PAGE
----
When Darling debuted in 1965, Bosley Crowther of the New York Times remarked that director John Schlesinger had “made a film that will set tongues to wagging and moralists wringing their hands.” There was plenty of tongue-wagging over this satirical study of the professional rise and personal fall of a young British fashion model, but it all had to do with the excellence of Frederic Raphael’s script, the brilliance of Schlesinger’s direction, and the fine performances of a cast headed by veterans Dirk Bogarde and Laurence Harvey and a rising young newcomer named Julie Christie. As for the hand-wringing Crowther prophesied, there was none of that, for even the most dyed-in-the-wool moralists were finding themselves having too much fun with this only mildly cautionary tale of a beautiful, capricious and ambitious young woman who casually drifts her way up the social scale from cover girl to Italian princess. If this was moral turpitude, it did not look half-bad—especially as embodied by Julie Christie, who won a Best Actress Oscar for her performance.

One of the few films to look beneath the sleek veneer of London’s fabled “swinging sixties,” Darling reveals what made this scene tick. It may be just one woman’s story, but Schlesinger and Raphael make sure to underscore the fact that their heroine, Diana Scott (Julie Christie), is just one part of a larger picture highlighted through a series of brief, razor-sharp vignettes.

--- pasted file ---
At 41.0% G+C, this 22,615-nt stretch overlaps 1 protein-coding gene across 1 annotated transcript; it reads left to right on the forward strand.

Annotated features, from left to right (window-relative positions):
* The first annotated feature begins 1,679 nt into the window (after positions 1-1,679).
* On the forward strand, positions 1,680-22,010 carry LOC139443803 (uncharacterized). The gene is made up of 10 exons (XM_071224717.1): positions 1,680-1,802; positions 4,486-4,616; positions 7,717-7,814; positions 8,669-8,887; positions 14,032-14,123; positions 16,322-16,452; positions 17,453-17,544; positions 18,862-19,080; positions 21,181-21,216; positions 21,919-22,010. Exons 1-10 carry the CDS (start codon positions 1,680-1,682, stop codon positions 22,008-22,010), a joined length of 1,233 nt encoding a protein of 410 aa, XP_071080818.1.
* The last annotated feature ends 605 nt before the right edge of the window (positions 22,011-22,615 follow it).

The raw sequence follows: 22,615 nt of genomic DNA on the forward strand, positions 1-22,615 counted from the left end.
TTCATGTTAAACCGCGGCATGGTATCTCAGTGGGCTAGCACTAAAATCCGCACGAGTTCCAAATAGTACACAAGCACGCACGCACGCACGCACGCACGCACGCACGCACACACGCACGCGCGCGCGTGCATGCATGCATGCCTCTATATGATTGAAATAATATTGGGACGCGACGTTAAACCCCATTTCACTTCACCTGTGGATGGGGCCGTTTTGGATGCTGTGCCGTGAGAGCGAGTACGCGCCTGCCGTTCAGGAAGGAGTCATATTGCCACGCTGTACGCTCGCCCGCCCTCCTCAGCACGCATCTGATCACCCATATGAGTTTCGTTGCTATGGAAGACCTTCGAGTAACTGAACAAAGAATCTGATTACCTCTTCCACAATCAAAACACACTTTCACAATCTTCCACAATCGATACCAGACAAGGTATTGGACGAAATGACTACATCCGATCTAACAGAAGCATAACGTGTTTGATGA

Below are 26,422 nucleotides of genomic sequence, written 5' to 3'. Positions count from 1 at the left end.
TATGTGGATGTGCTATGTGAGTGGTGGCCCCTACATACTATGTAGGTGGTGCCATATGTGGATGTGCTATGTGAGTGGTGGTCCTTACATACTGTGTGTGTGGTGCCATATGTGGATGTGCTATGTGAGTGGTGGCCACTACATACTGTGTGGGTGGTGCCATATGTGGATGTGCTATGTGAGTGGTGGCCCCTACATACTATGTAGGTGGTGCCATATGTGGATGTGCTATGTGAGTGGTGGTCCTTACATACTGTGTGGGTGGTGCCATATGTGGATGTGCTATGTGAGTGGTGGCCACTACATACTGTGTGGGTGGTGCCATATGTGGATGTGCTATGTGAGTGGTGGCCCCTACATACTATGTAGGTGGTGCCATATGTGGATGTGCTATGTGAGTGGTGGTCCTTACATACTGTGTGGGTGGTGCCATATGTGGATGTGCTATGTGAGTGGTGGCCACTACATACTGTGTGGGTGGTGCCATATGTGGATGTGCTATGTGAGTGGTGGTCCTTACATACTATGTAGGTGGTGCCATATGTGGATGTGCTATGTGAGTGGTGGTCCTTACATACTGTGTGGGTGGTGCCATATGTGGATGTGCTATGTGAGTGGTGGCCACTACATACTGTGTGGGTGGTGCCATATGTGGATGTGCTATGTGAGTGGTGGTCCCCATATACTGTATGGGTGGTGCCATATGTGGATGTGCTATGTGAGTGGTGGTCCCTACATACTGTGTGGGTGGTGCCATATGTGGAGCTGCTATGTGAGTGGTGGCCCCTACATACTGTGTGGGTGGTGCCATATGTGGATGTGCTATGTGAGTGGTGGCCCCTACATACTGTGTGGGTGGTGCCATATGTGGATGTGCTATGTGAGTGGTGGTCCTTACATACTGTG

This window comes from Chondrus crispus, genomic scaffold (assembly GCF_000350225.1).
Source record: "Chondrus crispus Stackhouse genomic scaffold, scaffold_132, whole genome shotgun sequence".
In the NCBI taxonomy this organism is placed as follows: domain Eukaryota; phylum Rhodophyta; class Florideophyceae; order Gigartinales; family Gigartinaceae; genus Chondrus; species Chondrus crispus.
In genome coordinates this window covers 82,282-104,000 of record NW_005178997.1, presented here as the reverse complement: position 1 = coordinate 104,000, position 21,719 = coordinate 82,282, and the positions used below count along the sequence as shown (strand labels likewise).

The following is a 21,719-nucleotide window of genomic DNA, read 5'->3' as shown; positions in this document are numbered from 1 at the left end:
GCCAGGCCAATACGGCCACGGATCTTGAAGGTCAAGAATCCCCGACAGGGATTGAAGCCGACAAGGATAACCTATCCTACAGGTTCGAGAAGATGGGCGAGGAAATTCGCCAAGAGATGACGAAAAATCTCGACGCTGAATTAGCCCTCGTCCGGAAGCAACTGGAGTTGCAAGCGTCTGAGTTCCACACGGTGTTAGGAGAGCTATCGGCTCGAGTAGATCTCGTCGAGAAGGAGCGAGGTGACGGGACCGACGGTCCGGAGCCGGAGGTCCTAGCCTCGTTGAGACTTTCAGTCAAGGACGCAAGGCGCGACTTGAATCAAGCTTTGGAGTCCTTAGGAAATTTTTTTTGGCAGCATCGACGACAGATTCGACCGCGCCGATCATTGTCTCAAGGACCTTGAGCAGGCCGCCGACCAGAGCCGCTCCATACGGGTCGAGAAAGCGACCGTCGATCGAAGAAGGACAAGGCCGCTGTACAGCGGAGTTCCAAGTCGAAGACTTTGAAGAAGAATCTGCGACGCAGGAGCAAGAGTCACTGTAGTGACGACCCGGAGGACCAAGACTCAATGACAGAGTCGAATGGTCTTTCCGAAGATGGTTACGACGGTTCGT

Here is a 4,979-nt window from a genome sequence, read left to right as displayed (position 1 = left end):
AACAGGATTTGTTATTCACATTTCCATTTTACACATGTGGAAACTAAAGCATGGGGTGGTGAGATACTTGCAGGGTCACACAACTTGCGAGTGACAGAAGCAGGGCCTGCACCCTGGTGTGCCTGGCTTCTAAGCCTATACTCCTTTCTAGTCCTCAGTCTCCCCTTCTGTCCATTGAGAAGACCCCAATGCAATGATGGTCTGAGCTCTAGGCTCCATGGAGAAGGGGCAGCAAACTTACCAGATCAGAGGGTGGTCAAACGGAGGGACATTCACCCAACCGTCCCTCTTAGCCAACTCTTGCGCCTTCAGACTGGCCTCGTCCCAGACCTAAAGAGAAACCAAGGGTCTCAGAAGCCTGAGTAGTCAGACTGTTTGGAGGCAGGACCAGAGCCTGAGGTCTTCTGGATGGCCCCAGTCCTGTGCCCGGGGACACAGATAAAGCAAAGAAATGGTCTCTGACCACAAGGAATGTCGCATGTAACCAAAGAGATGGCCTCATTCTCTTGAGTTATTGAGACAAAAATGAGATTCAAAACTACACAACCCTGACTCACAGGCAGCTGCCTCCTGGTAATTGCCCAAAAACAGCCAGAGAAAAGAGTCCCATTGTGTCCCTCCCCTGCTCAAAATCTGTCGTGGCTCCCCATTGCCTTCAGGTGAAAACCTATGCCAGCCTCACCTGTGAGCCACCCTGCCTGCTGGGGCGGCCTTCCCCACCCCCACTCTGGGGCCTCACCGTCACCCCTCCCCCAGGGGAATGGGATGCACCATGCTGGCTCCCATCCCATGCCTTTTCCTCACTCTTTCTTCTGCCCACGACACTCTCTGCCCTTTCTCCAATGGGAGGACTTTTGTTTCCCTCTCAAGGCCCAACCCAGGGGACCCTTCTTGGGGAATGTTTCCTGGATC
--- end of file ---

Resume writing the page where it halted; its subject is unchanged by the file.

Diana is like so many young, middle-class Britons of that era—loose, free-spirited and adept at navigating a new social scene that found old class rubbing shoulders with new money. Lacking an elaborate education, she reaches for the next best thing—an affair with an educated man. Robert Gold (Dirk Bogarde), a BBC interviewer, seems to radiate with that sense of stability Diana claims she wants. He loves her freshness and vitality—so much so that he leaves his wife and children and moves in with her. But he is not so socially experimental as to accept her sexual promiscuity—her main ticket to success in the new British fast lane. The prime mover and shaker in this ever-growing arena is Miles Brand (Laurence Harvey). Smooth as the finish of a new car, this corporate go-getter is a reigning prince of this new class. He has nothing that he can call his own—everything he buys is at the expense of a company fittingly named “Glass.” Miles is perfectly willing to advance Diana’s career in exchange for sexual favors, but he is incapable of love or opening up to her personally (a telling scene in Chapter 6). Only Robert can give Diana emotional sustenance—but he cannot give her the excitement she craves.